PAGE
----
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News and Features
Consider this hypothetical situation.
By the start of the third week of war, Bush was bogged down in
Mesopotamia and Washington.
Perhaps Americans can be excused for imagining that "regime change" in
Iraq would be a cakewalk.
A Vesuvius of violence has erupted from the dead center of American
life, the executive branch of the government.
As the Bush Administration continues its illegal and unjust military
invasion of Iraq, we must steel ourselves for the difficult days that
David Cortright has laid out many aspects of an agenda to help the US
peace movement move from the immediate work of trying to stop this war,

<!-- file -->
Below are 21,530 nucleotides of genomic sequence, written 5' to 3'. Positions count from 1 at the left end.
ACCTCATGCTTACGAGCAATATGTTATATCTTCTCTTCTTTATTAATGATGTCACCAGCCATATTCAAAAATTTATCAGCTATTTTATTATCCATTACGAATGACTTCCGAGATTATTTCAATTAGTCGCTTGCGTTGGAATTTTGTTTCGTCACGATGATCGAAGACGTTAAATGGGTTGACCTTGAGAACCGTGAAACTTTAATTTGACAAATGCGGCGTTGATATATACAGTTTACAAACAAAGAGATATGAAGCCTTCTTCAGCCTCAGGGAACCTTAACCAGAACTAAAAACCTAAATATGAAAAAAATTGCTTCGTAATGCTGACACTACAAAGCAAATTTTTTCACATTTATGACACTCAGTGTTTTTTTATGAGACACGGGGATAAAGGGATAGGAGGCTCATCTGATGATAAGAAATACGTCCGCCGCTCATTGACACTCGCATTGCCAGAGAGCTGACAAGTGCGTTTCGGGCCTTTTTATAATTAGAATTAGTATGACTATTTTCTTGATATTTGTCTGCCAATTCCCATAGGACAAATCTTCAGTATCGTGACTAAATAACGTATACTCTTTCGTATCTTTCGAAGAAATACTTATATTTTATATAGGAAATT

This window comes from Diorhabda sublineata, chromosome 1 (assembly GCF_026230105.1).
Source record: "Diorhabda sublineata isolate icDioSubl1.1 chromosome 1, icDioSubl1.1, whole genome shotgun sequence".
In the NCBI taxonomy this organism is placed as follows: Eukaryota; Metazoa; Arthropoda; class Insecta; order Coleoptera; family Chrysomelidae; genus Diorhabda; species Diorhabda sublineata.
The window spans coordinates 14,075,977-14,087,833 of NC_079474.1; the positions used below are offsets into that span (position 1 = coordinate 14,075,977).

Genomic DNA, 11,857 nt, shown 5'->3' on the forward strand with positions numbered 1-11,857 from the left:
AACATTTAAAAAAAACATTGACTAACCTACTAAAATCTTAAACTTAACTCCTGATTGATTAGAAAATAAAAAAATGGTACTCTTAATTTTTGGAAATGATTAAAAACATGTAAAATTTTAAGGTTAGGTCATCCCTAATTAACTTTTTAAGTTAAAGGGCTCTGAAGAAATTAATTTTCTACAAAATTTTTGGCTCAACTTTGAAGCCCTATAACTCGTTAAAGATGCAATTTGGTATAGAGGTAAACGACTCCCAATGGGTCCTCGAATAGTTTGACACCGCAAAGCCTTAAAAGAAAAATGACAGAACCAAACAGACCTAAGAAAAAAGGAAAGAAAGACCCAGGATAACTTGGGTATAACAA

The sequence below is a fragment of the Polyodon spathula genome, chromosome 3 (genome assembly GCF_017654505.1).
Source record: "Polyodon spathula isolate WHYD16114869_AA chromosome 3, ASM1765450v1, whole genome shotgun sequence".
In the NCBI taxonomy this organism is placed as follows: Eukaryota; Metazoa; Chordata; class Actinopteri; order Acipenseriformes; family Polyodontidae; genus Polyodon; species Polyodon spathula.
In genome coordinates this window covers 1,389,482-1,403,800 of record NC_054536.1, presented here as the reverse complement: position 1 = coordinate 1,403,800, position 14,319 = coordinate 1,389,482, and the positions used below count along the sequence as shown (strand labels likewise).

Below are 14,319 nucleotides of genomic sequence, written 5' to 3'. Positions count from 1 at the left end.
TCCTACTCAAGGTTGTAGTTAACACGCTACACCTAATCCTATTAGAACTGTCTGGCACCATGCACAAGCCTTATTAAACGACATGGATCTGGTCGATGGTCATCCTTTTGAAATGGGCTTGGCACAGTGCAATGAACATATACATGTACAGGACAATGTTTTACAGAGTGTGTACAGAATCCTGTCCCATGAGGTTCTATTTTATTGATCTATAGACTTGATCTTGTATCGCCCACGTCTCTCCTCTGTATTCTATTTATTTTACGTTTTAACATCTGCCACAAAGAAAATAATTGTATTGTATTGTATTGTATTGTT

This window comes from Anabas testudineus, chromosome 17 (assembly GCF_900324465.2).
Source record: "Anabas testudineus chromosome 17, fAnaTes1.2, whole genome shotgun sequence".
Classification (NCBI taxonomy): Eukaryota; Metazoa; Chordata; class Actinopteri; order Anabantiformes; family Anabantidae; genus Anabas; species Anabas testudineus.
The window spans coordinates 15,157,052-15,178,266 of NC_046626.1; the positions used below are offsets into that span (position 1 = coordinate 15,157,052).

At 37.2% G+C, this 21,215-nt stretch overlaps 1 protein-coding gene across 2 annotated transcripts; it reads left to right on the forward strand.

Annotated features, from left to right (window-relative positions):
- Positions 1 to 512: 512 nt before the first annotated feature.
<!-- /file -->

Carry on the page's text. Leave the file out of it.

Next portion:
to continuing to broaden the reach of our movement
The war is just two weeks old, yet the Bush Administration has
accomplished the unprecedented isolation of the United States worldwide,
even from several of its historic allies.
Ifind David Cortright's call useful but limiting. The most exciting
aspect of the antiwar organizing has been its global reach.
Bush's motives have more to do with empire and profit than with liberating Iraq.
The fierce tableau of smoke and flames that US bombs created over
Baghdad--a visual message of America's awesomely destructive
power--brought to mind Shelley's meditation on an ancient ruin, wh